Investigating the quality of HIV rapid testing practices in public antenatal health care facilities, South Africa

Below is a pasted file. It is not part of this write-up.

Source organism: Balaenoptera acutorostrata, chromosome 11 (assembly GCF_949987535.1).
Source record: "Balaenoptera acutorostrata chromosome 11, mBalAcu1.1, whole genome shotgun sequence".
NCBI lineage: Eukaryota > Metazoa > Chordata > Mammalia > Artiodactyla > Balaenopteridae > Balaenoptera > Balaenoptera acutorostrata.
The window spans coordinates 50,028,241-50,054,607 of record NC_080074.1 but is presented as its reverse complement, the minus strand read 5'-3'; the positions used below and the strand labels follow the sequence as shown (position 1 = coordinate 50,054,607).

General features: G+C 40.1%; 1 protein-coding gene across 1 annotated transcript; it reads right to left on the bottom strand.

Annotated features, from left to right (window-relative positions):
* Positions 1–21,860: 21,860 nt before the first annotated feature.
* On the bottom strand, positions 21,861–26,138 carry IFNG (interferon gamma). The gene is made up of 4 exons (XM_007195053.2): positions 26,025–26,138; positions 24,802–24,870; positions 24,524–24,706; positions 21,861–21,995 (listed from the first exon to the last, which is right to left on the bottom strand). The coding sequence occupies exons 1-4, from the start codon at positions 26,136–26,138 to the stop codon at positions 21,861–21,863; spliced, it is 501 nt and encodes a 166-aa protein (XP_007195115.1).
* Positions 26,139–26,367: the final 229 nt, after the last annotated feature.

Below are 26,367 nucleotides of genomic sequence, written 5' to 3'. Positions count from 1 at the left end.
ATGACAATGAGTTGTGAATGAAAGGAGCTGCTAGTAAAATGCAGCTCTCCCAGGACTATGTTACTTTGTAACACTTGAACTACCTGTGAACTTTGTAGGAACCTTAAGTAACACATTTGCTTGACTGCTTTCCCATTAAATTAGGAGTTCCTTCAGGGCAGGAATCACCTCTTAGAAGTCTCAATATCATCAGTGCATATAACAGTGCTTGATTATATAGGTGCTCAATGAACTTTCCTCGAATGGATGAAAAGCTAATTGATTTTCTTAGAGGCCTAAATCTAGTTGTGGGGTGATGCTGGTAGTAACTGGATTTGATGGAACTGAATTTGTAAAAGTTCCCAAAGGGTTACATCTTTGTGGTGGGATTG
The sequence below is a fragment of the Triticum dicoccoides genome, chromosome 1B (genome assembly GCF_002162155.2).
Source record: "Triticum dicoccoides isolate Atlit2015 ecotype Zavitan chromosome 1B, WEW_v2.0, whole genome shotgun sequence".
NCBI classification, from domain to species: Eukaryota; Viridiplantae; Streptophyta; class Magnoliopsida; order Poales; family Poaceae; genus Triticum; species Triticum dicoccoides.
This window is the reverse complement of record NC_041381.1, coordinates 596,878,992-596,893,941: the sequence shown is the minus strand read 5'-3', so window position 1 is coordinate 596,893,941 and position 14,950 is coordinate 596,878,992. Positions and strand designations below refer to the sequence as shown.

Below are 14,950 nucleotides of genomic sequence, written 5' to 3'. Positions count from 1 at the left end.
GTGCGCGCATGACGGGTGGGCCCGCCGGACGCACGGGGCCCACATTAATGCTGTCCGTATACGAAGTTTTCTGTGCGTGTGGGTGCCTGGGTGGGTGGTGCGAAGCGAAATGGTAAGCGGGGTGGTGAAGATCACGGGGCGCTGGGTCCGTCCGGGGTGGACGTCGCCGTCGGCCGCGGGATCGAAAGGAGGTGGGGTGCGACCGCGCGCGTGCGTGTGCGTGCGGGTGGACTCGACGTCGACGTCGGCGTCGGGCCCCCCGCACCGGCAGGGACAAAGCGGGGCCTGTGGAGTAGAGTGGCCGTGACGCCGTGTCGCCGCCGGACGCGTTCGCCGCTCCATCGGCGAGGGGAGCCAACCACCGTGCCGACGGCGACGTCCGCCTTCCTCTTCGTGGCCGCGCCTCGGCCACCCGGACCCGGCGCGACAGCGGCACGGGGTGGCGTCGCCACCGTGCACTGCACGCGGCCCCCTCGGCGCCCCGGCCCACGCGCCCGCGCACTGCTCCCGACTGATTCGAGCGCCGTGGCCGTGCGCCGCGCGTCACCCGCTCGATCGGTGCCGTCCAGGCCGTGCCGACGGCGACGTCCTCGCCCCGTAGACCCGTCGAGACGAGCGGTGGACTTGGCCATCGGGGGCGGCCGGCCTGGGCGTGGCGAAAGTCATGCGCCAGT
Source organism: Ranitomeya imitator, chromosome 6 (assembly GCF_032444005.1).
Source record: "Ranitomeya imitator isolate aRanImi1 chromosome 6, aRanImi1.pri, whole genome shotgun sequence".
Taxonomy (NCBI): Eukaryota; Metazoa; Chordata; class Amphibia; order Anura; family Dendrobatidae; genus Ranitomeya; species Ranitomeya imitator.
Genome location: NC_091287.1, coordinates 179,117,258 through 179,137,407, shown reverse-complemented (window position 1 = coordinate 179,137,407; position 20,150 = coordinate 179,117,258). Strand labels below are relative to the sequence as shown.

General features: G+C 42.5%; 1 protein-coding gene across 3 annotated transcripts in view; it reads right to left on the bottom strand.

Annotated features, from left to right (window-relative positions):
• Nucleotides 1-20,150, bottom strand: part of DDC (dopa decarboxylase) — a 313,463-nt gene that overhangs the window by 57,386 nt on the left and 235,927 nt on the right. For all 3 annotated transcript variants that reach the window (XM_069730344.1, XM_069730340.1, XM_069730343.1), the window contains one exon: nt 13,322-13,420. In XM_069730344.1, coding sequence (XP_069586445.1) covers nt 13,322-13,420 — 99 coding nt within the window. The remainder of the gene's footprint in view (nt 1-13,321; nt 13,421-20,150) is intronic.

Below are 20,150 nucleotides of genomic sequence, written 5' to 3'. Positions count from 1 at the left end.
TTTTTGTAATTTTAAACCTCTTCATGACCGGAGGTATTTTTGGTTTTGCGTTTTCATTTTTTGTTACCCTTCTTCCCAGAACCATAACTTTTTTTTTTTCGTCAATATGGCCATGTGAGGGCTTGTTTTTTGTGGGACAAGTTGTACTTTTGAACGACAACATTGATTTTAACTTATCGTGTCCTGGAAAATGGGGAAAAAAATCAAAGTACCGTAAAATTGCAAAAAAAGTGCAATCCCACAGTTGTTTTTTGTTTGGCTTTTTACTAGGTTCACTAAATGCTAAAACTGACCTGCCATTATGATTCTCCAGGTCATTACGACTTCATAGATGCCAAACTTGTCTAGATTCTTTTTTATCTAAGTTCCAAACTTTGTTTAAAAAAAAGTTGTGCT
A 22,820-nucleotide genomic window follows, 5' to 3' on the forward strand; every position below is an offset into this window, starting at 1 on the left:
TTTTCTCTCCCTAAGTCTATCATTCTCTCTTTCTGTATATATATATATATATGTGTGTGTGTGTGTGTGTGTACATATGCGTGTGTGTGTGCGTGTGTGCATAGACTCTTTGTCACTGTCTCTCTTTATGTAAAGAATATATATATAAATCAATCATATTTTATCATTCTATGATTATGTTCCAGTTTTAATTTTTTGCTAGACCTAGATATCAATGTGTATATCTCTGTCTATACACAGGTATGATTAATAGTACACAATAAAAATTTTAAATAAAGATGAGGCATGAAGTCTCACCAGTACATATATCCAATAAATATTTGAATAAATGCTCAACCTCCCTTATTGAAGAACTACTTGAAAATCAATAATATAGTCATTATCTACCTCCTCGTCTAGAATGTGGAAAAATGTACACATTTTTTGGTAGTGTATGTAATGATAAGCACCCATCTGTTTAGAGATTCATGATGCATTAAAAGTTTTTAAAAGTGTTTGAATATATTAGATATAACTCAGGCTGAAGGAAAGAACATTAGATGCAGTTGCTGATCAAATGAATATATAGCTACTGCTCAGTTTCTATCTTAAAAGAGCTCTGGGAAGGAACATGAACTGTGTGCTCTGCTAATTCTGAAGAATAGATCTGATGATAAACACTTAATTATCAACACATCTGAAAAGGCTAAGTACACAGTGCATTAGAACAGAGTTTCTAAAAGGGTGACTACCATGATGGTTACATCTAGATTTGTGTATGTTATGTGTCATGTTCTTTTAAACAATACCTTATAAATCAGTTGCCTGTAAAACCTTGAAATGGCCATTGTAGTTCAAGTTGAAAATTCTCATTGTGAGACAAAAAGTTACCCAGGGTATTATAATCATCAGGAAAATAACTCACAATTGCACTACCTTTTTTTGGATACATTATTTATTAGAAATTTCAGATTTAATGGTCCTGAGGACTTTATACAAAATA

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Monitoring HIV prevalence using antenatal HIV sentinel surveillance is important for efficient epidemic tracking, programme planning and resource allocation. HIV sentinel surveillance usually employs unlinked anonymous HIV testing which raises ethical, epidemiological and public health challenges in the current era of universal test and treat. The World Health Organization (WHO) recommends that countries should consider using routine prevention of mother-to-child transmission of HIV (PMTCT) data for surveillance. We audited antenatal care clinics to assess the quality of HIV rapid testing practices as the first step to assess whether South Africa is ready to utilize PMTCT programme data for antenatal HIV surveillance. In 2017, we conducted a cross-sectional survey in 360 randomly sampled antenatal care clinics using the adapted WHO Stepwise-Process-for-Improving-the-Quality-of-HIV-Rapid-Testing (SPI-RT) checklist. We calculated median percentage scores within a domain (domain-specific median score), and across all domains (overall median percentage scores). The latter was used to classify sites according to five implementation levels; (from 0:<40% to 4: 90% or higher). Of 346 (96.1%) facilities assessed, an overall median percentage score of 62.1% (inter-quartile range (IQR): 50.8–71.9%) was obtained. The lowest domain-specific median percentage scores were obtained under training/certification (35% IQR: 10.0–50.0%) and external quality assurance (12.5% IQR: 0.0–50.0%), respectively. The majority (89%) of sites had an overall median score at level 2 or below; of these, 37% required improvement in specific areas and 6.4% in all areas. Facilities in districts implementing the HIV Rapid Test Quality Improvement Initiative and supported by the President’s Emergency Plan for AIDS Relief (PEPFAR) had significantly higher median overall scores (65.6% IQR: 53.9–74.2%) (P-value from rank sum test: <0.001) compared with non–PEP-FAR–supported facilities (56.6% IQR:47.7–66.0%). We found sub-optimal implementation of HIV rapid testing practices. We recommend the expansion of the PEPFAR-funded Rapid Test Continuous Quality Improvement (RTCQI) support to all antenatal care testing sites.



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